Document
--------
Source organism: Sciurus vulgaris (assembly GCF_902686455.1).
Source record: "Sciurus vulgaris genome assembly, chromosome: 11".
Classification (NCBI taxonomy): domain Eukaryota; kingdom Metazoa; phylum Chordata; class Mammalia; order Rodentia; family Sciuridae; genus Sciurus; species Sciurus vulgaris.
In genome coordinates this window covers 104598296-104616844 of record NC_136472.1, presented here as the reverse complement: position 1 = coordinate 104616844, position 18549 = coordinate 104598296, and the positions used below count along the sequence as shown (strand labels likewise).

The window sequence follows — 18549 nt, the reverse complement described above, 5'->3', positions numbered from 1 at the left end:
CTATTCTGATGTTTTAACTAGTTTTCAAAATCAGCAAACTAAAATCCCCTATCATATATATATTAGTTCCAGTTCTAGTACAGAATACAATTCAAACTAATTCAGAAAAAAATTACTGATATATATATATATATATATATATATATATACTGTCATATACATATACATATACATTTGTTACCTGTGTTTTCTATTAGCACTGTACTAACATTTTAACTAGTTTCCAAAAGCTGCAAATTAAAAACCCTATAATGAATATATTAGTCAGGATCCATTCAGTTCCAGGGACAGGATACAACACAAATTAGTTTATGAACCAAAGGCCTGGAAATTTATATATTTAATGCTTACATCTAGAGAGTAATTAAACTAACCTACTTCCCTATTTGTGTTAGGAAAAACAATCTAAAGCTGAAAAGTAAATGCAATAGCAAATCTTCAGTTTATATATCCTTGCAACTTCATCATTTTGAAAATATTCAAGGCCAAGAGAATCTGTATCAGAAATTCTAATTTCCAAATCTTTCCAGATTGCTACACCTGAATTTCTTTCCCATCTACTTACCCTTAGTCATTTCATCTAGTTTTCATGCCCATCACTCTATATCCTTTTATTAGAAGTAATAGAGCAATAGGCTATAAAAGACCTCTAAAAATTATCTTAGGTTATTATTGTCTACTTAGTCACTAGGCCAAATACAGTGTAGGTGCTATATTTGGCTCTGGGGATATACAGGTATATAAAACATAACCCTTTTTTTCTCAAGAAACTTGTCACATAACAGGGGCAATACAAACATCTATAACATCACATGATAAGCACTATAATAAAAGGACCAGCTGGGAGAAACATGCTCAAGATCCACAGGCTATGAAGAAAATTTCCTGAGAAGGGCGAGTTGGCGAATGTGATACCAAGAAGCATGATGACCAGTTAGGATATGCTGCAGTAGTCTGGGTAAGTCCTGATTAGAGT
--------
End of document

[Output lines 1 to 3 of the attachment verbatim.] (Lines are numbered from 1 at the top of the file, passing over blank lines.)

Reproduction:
Source organism: Sciurus vulgaris (assembly GCF_902686455.1).
Source record: "Sciurus vulgaris genome assembly, chromosome: 11".
Classification (NCBI taxonomy): domain Eukaryota; kingdom Metazoa; phylum Chordata; class Mammalia; order Rodentia; family Sciuridae; genus Sciurus; species Sciurus vulgaris.